Selected Shorts Your favorite actors bringing great stories to life.
Selected Shorts

Selected Shorts

From PRX

Your favorite actors bringing great stories to life.

Most Recent Episodes

Two Against the World

Guest host Hope Davis presents two stories in which strong bonds between women are evoked, by authors reflecting very different worlds. In Youmna Chlala's "Nayla," read by Rita Wolf, two young women in a traditional community form a friendship. In Susan Perabo's "Life Off My E," the relationship between sisters is reflected through their shared love of Scrabble. Hope Davis is the reader.

I Do, I Do

Guest host Jane Curtin presents two stories about marriage. A theatrical union is subtly tested in Bruce Jay Friedman's "Any Number of Little Old Ladies," performed by Blythe Danner and Maulik Pancholy. And love is stretched thin, but rebounds, in Roxana Robinson's "In Naples," read by Betty Buckley.

Best Intentions

Guest host Cynthia Nixon presents two stories in which people go overboard to demonstrate their devotion. In Robin Hemley's "A Printer's Tale," a poet's boyfriend hijacks a national magazine for her love--and one reader isn't pleased. Reader Robert Sean Leonard brings an eccentric trio to life. In "Oh Shenandoah," by Maura Stanton, a determined young woman wants to call it quits with her overzealous fiancé. But they're in Venice—and there's this toilet seat problem. Broadway powerhouse Kelli O'Hara reads—and sings—"Oh Shenandoah."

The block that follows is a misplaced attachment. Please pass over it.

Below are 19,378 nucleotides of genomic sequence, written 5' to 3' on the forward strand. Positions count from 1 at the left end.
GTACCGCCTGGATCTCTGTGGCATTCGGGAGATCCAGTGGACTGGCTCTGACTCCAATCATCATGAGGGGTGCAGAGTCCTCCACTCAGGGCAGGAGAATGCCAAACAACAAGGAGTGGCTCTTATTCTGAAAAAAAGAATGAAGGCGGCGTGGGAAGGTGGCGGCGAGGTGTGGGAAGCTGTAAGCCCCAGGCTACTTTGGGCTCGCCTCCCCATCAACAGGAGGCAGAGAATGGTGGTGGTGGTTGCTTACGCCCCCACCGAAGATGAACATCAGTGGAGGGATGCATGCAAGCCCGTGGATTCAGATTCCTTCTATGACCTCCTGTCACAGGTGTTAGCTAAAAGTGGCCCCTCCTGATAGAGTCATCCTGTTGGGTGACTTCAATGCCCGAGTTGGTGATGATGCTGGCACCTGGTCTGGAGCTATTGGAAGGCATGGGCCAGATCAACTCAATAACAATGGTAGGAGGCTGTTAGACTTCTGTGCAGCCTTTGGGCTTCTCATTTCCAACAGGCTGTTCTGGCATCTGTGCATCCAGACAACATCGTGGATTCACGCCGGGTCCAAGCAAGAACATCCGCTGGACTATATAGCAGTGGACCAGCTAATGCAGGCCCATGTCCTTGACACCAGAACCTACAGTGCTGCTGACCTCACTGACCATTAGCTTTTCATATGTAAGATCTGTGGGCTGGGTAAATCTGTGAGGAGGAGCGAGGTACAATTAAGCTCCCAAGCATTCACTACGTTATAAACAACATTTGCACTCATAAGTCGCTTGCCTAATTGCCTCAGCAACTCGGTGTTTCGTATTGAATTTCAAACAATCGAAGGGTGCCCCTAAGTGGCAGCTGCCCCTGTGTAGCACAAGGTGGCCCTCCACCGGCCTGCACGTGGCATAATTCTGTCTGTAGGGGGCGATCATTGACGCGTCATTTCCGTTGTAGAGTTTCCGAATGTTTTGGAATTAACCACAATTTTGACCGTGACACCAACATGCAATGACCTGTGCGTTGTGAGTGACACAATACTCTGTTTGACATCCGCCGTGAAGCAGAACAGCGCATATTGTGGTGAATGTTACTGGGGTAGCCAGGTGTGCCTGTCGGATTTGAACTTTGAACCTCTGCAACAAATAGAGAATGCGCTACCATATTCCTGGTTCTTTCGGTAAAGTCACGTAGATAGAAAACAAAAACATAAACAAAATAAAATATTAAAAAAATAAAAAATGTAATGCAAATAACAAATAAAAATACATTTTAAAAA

Too Hot For Radio: Brit Bennett "Ain't That Good News"

A story by the writer Brit Bennett, "Ain't That Good News" is tender, sad, and packs a wallop. You'll be completely hooked. Bennett's debut novel The Mothers made a splash in 2016 (soon to be a movie starring Kerry Washington), the same year she was named one of the National Book Foundation's "5 Under 35." Her new novel, The Vanishing Half, published in June, is already a New York Times bestseller and has garnered reviews like, "This is sure to be one of 2020's best and boldest," Elle, and Bookpage compares her work to Toni Morrison, Anne Tyler and Elizabeth Strout. She has written essays for The Paris Review, The New York Times and The New Yorker, but remains focused on fiction. While her stories deal with seemingly ordinary people in insular communities, they're like a rocket full of fortune cookies, propulsive and full of canny observations. Our actor Karen Pittman absolutely nails this reading. Pittman has been in series including The Americans and Luke Cage, and has appeared on Broadway in plays such as Disgraced and Good People.


Guest host Hope Davis presents three uncanny stories featuring children. In Simon Rich's hilarious "The Baby," a novelist faces competition from his unborn son. Jason Mantzoukas is the reader. A children's game takes a strange turn in Fiona McFarlane's "Buttony," read by Jin Ha. And Etgar Keret offers up an unusual mother-son story—and lots of calories--in "Crumb Cake," performed by Andy Richter.

Past and Future